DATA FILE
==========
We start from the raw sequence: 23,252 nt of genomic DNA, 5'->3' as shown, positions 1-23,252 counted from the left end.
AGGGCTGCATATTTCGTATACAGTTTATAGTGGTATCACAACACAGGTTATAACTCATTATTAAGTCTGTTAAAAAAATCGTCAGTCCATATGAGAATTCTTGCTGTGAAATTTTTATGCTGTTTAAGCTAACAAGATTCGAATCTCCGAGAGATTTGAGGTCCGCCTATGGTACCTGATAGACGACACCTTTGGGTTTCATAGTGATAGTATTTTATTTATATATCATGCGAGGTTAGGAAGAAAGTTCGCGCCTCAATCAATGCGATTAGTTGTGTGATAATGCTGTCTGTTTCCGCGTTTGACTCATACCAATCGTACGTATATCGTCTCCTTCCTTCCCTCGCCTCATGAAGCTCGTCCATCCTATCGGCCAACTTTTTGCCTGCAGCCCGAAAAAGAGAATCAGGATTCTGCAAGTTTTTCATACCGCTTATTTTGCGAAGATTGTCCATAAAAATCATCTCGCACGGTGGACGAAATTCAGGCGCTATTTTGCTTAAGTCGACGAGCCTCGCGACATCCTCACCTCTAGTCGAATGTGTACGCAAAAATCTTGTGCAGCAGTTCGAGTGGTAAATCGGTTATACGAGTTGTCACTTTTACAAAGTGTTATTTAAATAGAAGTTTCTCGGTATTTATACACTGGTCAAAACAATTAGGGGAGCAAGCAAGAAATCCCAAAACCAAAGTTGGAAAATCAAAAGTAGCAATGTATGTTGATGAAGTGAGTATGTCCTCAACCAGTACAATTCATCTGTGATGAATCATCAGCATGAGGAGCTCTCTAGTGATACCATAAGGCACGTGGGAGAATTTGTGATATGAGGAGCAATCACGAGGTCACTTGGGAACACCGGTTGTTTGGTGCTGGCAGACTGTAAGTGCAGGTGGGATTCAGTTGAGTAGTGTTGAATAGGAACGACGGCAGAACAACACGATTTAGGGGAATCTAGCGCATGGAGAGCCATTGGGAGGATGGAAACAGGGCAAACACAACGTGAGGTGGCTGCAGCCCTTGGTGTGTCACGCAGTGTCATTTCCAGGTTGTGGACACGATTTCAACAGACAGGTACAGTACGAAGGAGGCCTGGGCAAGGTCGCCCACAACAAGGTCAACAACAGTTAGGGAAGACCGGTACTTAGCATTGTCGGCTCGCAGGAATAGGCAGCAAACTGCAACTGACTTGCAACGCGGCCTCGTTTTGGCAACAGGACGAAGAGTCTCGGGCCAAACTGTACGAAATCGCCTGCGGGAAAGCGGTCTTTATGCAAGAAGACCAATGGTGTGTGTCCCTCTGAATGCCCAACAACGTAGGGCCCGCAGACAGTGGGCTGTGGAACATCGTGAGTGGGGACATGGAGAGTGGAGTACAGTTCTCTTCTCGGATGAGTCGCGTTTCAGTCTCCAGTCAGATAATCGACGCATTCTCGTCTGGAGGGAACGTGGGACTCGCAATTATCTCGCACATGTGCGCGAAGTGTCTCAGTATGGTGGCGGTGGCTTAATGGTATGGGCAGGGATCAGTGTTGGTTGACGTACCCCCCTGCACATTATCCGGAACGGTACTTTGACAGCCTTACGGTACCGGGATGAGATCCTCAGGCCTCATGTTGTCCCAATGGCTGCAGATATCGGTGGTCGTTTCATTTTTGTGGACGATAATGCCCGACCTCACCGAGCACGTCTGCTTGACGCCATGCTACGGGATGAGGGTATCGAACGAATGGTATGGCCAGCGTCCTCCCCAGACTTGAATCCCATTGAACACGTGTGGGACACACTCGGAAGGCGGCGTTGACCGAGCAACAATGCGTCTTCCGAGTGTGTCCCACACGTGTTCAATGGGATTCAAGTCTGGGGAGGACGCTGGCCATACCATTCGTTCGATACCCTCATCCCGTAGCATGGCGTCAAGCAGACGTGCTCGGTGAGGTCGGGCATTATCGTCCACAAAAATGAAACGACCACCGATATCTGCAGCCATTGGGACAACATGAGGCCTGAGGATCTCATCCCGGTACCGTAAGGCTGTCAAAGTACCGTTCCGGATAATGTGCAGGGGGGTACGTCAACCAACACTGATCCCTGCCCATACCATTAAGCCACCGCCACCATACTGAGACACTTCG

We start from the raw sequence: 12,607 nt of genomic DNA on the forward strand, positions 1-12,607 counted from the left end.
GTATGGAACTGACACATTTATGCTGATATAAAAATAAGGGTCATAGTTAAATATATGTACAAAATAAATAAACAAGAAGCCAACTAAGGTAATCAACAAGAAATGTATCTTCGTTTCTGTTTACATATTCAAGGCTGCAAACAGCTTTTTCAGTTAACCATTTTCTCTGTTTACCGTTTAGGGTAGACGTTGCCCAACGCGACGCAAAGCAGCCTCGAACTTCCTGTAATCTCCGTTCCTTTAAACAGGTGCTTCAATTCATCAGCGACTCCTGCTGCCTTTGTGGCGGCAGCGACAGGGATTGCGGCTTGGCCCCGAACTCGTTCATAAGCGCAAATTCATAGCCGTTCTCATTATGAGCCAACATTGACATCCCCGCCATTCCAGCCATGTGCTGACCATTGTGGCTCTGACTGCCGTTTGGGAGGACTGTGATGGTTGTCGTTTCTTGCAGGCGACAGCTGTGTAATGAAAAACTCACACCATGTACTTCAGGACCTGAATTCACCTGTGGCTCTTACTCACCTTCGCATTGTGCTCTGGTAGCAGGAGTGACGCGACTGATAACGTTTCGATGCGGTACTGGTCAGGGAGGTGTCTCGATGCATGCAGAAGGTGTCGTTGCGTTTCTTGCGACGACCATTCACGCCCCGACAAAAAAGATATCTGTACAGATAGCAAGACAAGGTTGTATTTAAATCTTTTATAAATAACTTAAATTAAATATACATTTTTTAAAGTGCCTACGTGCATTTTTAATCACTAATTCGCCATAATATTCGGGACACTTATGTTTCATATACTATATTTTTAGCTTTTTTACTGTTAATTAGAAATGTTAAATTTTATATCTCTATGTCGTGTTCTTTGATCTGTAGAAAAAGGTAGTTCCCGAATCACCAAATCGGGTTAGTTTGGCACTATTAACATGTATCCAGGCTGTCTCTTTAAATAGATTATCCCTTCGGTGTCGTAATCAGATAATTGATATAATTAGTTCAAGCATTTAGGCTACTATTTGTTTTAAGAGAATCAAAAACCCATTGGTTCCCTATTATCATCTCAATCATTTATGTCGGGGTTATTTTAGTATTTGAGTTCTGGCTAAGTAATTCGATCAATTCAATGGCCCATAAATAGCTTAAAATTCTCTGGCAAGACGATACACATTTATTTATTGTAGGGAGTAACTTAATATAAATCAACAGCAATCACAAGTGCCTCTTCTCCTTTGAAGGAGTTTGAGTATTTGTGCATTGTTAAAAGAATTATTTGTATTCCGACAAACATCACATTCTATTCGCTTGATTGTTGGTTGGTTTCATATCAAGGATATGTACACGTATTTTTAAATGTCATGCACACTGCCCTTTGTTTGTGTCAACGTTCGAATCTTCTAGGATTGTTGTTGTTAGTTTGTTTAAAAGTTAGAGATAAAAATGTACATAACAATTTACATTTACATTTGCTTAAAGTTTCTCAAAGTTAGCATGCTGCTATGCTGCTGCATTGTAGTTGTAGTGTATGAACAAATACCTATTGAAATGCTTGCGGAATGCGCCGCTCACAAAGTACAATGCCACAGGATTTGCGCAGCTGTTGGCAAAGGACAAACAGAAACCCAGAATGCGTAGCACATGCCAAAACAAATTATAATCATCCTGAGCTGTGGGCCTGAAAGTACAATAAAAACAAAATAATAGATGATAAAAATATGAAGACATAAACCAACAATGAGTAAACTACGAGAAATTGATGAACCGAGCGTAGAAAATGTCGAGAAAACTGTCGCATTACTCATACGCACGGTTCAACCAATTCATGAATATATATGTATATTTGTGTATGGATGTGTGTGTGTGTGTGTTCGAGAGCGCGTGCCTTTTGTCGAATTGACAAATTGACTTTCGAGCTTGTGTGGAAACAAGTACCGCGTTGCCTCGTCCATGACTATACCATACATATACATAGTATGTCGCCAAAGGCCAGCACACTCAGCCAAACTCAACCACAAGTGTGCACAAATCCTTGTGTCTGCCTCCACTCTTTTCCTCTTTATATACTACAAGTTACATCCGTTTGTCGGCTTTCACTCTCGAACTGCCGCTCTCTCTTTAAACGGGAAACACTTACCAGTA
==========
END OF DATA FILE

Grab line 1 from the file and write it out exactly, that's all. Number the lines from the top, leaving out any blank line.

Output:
We start from the raw sequence: 23,252 nt of genomic DNA, 5'->3' as shown, positions 1-23,252 counted from the left end.